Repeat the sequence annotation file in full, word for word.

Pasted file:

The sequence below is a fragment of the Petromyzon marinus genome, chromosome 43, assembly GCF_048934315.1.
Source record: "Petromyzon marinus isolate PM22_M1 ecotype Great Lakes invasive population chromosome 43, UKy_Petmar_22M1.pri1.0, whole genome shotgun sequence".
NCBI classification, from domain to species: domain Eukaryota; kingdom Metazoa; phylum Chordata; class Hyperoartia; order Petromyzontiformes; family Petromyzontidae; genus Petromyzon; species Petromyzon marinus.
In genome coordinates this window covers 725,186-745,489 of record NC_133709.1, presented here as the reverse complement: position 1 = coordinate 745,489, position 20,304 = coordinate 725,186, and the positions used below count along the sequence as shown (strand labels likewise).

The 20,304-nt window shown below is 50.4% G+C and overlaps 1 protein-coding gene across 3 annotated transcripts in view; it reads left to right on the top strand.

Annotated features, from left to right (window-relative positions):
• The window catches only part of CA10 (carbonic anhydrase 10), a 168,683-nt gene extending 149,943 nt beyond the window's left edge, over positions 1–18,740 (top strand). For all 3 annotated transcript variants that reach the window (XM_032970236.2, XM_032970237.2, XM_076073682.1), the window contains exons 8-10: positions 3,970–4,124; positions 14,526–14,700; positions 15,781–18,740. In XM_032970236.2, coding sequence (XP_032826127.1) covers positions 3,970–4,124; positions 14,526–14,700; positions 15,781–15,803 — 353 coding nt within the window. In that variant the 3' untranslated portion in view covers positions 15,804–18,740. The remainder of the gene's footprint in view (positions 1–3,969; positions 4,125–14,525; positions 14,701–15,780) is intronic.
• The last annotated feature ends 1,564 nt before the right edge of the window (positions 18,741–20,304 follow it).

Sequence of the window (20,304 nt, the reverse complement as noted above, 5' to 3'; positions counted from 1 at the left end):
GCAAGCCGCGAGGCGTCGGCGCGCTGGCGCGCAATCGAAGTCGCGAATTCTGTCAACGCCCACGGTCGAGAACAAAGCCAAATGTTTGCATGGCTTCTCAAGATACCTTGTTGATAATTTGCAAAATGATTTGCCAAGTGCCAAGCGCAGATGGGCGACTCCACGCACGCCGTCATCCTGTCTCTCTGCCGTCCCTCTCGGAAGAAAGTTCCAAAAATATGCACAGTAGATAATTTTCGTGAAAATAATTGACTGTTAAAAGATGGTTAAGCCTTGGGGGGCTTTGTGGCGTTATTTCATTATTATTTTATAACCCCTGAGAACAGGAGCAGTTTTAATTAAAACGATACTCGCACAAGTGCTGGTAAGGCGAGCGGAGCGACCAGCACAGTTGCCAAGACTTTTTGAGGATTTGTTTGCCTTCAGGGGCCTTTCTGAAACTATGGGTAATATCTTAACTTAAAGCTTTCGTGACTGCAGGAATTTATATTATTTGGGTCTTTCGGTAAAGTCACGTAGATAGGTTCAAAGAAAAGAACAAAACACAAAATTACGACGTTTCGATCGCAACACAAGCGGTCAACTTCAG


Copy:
The sequence below is a fragment of the Petromyzon marinus genome, chromosome 43, assembly GCF_048934315.1.
Source record: "Petromyzon marinus isolate PM22_M1 ecotype Great Lakes invasive population chromosome 43, UKy_Petmar_22M1.pri1.0, whole genome shotgun sequence".
NCBI classification, from domain to species: domain Eukaryota; kingdom Metazoa; phylum Chordata; class Hyperoartia; order Petromyzontiformes; family Petromyzontidae; genus Petromyzon; species Petromyzon marinus.
In genome coordinates this window covers 725,186-745,489 of record NC_133709.1, presented here as the reverse complement: position 1 = coordinate 745,489, position 20,304 = coordinate 725,186, and the positions used below count along the sequence as shown (strand labels likewise).

The 20,304-nt window shown below is 50.4% G+C and overlaps 1 protein-coding gene across 3 annotated transcripts in view; it reads left to right on the top strand.

Annotated features, from left to right (window-relative positions):
• The window catches only part of CA10 (carbonic anhydrase 10), a 168,683-nt gene extending 149,943 nt beyond the window's left edge, over positions 1–18,740 (top strand). For all 3 annotated transcript variants that reach the window (XM_032970236.2, XM_032970237.2, XM_076073682.1), the window contains exons 8-10: positions 3,970–4,124; positions 14,526–14,700; positions 15,781–18,740. In XM_032970236.2, coding sequence (XP_032826127.1) covers positions 3,970–4,124; positions 14,526–14,700; positions 15,781–15,803 — 353 coding nt within the window. In that variant the 3' untranslated portion in view covers positions 15,804–18,740. The remainder of the gene's footprint in view (positions 1–3,969; positions 4,125–14,525; positions 14,701–15,780) is intronic.
• The last annotated feature ends 1,564 nt before the right edge of the window (positions 18,741–20,304 follow it).

Sequence of the window (20,304 nt, the reverse complement as noted above, 5' to 3'; positions counted from 1 at the left end):
GCAAGCCGCGAGGCGTCGGCGCGCTGGCGCGCAATCGAAGTCGCGAATTCTGTCAACGCCCACGGTCGAGAACAAAGCCAAATGTTTGCATGGCTTCTCAAGATACCTTGTTGATAATTTGCAAAATGATTTGCCAAGTGCCAAGCGCAGATGGGCGACTCCACGCACGCCGTCATCCTGTCTCTCTGCCGTCCCTCTCGGAAGAAAGTTCCAAAAATATGCACAGTAGATAATTTTCGTGAAAATAATTGACTGTTAAAAGATGGTTAAGCCTTGGGGGGCTTTGTGGCGTTATTTCATTATTATTTTATAACCCCTGAGAACAGGAGCAGTTTTAATTAAAACGATACTCGCACAAGTGCTGGTAAGGCGAGCGGAGCGACCAGCACAGTTGCCAAGACTTTTTGAGGATTTGTTTGCCTTCAGGGGCCTTTCTGAAACTATGGGTAATATCTTAACTTAAAGCTTTCGTGACTGCAGGAATTTATATTATTTGGGTCTTTCGGTAAAGTCACGTAGATAGGTTCAAAGAAAAGAACAAAACACAAAATTACGACGTTTCGATCGCAACACAAGCGGTCAACTTCAG